Labour to force vote on Queen`s Speech to `end years of police and fire cuts`

Policing`s national debate on lifting the yoke of austerity from seven years of continued cuts will take centre stage today as MPs vote to keep the newly-elected Tory government in power.

Jun 28, 2017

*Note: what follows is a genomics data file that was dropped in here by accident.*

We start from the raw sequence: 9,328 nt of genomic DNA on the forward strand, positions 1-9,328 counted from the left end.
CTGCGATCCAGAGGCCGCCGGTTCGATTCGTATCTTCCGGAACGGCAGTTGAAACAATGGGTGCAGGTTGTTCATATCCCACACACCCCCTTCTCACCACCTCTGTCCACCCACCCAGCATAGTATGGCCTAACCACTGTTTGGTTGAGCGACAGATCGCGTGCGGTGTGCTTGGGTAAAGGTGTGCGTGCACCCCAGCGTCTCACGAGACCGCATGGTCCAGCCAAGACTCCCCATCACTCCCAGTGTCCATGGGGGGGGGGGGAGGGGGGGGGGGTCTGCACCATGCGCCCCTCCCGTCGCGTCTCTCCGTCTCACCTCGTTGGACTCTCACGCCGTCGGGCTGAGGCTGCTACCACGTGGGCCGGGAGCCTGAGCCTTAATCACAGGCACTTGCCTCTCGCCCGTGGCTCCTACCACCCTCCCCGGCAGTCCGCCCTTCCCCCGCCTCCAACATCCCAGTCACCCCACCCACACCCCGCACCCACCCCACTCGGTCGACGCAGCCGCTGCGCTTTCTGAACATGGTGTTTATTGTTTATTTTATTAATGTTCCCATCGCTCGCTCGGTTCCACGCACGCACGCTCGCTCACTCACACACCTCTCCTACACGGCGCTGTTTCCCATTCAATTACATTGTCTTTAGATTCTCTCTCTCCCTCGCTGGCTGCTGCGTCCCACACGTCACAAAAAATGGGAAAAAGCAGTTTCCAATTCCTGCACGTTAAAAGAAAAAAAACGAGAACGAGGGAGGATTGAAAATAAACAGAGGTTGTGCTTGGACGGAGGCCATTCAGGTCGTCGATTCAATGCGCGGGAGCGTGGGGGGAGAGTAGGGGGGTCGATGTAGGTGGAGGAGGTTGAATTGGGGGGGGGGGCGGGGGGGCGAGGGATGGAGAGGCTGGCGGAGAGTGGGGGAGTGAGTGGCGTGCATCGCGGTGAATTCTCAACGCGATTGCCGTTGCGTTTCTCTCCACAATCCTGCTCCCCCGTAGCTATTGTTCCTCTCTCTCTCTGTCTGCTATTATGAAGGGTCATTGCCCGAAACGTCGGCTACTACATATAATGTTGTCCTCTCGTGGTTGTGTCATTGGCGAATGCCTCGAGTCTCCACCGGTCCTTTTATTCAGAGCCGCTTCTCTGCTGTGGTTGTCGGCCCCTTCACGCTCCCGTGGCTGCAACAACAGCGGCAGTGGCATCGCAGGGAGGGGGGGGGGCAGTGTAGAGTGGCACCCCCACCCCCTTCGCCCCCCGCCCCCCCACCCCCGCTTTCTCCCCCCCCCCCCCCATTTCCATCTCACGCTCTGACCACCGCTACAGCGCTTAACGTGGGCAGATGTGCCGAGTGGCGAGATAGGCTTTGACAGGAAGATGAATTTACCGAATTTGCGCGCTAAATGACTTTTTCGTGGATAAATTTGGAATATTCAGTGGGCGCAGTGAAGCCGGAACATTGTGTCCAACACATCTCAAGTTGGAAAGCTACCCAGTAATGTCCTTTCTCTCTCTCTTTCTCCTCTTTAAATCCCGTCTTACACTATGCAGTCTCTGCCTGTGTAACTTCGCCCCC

Policing`s national debate on lifting the yoke of austerity from seven years of continued cuts will take centre stage today as MPs vote to keep the newly-elected Tory government in power. The Labour party is using the Queen`s Speech to launch a Commons bid to recruit more police officers and firefighters in the wake of the Grenfell Tower fire and recent terrorist attacks. Labour leader Jeremy Corbyn, in calling for an end to cuts, says the country has been left “less safe” as a result of the measures. Theresa May and the Conservatives will be challenged on Wednesday (June 28) to show they are committed to ending “austerity” in the police and fire services by backing a Labour amendment to the Queen’s Speech. Jeremy Corbyn said the first Commons vote of the new Parliament will be a test case for MPs’ approach to austerity, amid signals from senior Tories that the Government is set to boost public spending. Labour’s amendment calls for an end to cuts to the police and fire services, commends their response to recent terror attacks and the Grenfell Tower disaster, backs the recruitment of more officers and firefighters, and calls on the Government to lift the public sector pay cap. It is highly unlikely that the Conservatives will back any attempts to amend the Queen’s Speech, which sets out the Government’s legislative programme for the next two years. But Mr Corbyn said: “You can’t have safety and security on the cheap. It is plain to see that seven years of cuts to our emergency services has made us less safe; it’s time to make a change. “Our emergency service workers make us proud at the worst of times for our country, such as the Grenfell Tower fire and the recent terrorist attacks, and deserve the pay rise they have been denied for seven years. “Conservative cuts have failed. Labour has a different approach, which values those who look after us and will transform Britain for the many not the few.” Labour said that under the Tories, there has been a reduction of 20,000 police officers and 6,000 police community support sfficers. Police budgets have also been cut by £2.3 billion since 2010, the party said. Labour said there were 10,000 fewer firefighters compared to 2010, while more than 40 fire stations have been closed. In the last the week, the National Police Chiefs’ Council has added to the growing pressure on the Government to find additional money for policing by spelling out the increased threat from terrorism and social unrest that has been created by continued cuts. West Midlands Police Chief Constable Dave Thompson, the NPCC spokesperson for finance and resources, has also called on chief constables to continue to make the case for “realistic investments” – stressing there is now growing public awareness and support for the difficulties facing policing. Several chief constables have recently spoken out about the impact of the last seven years` austerity measures on public safety and Mr Thompson says the service would now have a “challenge” to respond to the type of unrest seen in 2011 because budgets are decreasing in real terms. In response, the Conservatives praised the “heroic” emergency services while attacking Labour’s economic plans. “The truth is you can`t fund your emergency services without a growing, healthy economy which only Conservatives in Government will deliver – that’s why we have put forward a Queen’s Speech that will build a stronger economy so we can improve people’s living standards and fund public services,” a spokesperson said. “Jeremy Corbyn and Labour`s prescription of tax rises and limitless borrowing would put all that at risk.” Chancellor Philip Hammond has suggested the Government could ease austerity, stressing that Tories were “not deaf” to the message delivered in the General Election, which saw the party lose its majority after Labour promised large increases in public spending. The vote comes amid anger over a £1 billion deal with the Democratic Unionist Party to prop up a Tory minority government, branded a

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